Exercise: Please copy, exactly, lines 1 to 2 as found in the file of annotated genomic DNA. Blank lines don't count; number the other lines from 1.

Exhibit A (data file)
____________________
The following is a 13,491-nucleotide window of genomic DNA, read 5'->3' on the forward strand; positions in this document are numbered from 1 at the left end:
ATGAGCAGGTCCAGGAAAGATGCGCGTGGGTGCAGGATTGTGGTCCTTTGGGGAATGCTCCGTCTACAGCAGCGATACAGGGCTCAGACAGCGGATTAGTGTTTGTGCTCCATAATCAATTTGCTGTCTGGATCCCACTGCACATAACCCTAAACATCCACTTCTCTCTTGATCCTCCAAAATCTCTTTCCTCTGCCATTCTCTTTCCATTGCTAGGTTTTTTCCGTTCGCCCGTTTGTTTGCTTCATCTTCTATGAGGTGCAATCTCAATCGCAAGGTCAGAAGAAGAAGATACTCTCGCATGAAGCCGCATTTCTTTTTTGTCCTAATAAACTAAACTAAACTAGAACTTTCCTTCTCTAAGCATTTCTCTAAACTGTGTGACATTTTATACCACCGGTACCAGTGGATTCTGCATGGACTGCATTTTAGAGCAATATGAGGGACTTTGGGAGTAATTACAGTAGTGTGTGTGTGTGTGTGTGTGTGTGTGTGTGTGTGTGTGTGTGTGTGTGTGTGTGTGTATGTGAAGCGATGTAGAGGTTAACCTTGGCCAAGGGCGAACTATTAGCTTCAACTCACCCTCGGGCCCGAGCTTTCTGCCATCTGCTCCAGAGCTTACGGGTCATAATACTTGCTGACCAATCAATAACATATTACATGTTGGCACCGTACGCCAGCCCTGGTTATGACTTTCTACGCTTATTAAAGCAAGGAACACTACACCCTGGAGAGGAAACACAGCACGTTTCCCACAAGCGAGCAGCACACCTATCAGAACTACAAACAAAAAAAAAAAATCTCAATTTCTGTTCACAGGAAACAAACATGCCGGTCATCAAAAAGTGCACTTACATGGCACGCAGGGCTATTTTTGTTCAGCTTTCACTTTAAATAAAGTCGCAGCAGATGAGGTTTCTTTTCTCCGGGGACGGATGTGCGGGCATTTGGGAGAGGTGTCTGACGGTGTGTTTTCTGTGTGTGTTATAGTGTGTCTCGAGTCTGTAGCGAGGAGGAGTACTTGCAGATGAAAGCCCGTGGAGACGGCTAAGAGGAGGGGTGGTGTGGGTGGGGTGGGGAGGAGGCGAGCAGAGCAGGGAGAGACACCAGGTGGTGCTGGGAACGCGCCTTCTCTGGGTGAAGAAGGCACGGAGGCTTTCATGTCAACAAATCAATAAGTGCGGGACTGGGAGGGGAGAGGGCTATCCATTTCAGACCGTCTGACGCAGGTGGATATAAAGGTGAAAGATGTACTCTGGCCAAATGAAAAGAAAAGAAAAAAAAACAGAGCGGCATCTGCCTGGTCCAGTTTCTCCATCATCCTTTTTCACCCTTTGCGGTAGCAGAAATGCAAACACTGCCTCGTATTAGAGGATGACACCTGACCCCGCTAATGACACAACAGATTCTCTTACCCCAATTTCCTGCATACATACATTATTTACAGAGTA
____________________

The following is a 13,491-nucleotide window of genomic DNA, read 5'->3' on the forward strand; positions in this document are numbered from 1 at the left end:
ATGAGCAGGTCCAGGAAAGATGCGCGTGGGTGCAGGATTGTGGTCCTTTGGGGAATGCTCCGTCTACAGCAGCGATACAGGGCTCAGACAGCGGATTAGTGTTTGTGCTCCATAATCAATTTGCTGTCTGGATCCCACTGCACATAACCCTAAACATCCACTTCTCTCTTGATCCTCCAAAATCTCTTTCCTCTGCCATTCTCTTTCCATTGCTAGGTTTTTTCCGTTCGCCCGTTTGTTTGCTTCATCTTCTATGAGGTGCAATCTCAATCGCAAGGTCAGAAGAAGAAGATACTCTCGCATGAAGCCGCATTTCTTTTTTGTCCTAATAAACTAAACTAAACTAGAACTTTCCTTCTCTAAGCATTTCTCTAAACTGTGTGACATTTTATACCACCGGTACCAGTGGATTCTGCATGGACTGCATTTTAGAGCAATATGAGGGACTTTGGGAGTAATTACAGTAGTGTGTGTGTGTGTGTGTGTGTGTGTGTGTGTGTGTGTGTGTGTGTGTGTGTGTGTGTATGTGAAGCGATGTAGAGGTTAACCTTGGCCAAGGGCGAACTATTAGCTTCAACTCACCCTCGGGCCCGAGCTTTCTGCCATCTGCTCCAGAGCTTACGGGTCATAATACTTGCTGACCAATCAATAACATATTACATGTTGGCACCGTACGCCAGCCCTGGTTATGACTTTCTACGCTTATTAAAGCAAGGAACACTACACCCTGGAGAGGAAACACAGCACGTTTCCCACAAGCGAGCAGCACACCTATCAGAACTACAAACAAAAAAAAAAAATCTCAATTTCTGTTCACAGGAAACAAACATGCCGGTCATCAAAAAGTGCACTTACATGGCACGCAGGGCTATTTTTGTTCAGCTTTCACTTTAAATAAAGTCGCAGCAGATGAGGTTTCTTTTCTCCGGGGACGGATGTGCGGGCATTTGGGAGAGGTGTCTGACGGTGTGTTTTCTGTGTGTGTTATAGTGTGTCTCGAGTCTGTAGCGAGGAGGAGTACTTGCAGATGAAAGCCCGTGGAGACGGCTAAGAGGAGGGGTGGTGTGGGTGGGGTGGGGAGGAGGCGAGCAGAGCAGGGAGAGACACCAGGTGGTGCTGGGAACGCGCCTTCTCTGGGTGAAGAAGGCACGGAGGCTTTCATGTCAACAAATCAATAAGTGCGGGACTGGGAGGGGAGAGGGCTATCCATTTCAGACCGTCTGACGCAGGTGGATATAAAGGTGAAAGATGTACTCTGGCCAAATGAAAAGAAAAGAAAAAAAAACAGAGCGGCATCTGCCTGGTCCAGTTTCTCCATCATCCTTTTTCACCCTTTGCGGTAGCAGAAATGCAAACACTGCCTCGTATTAGAGGATGACACCTGACCCCGCTAATGACACAACAGATTCTCTTACCCCAATTTCCTGCATACATACATTATTTACAGAGTA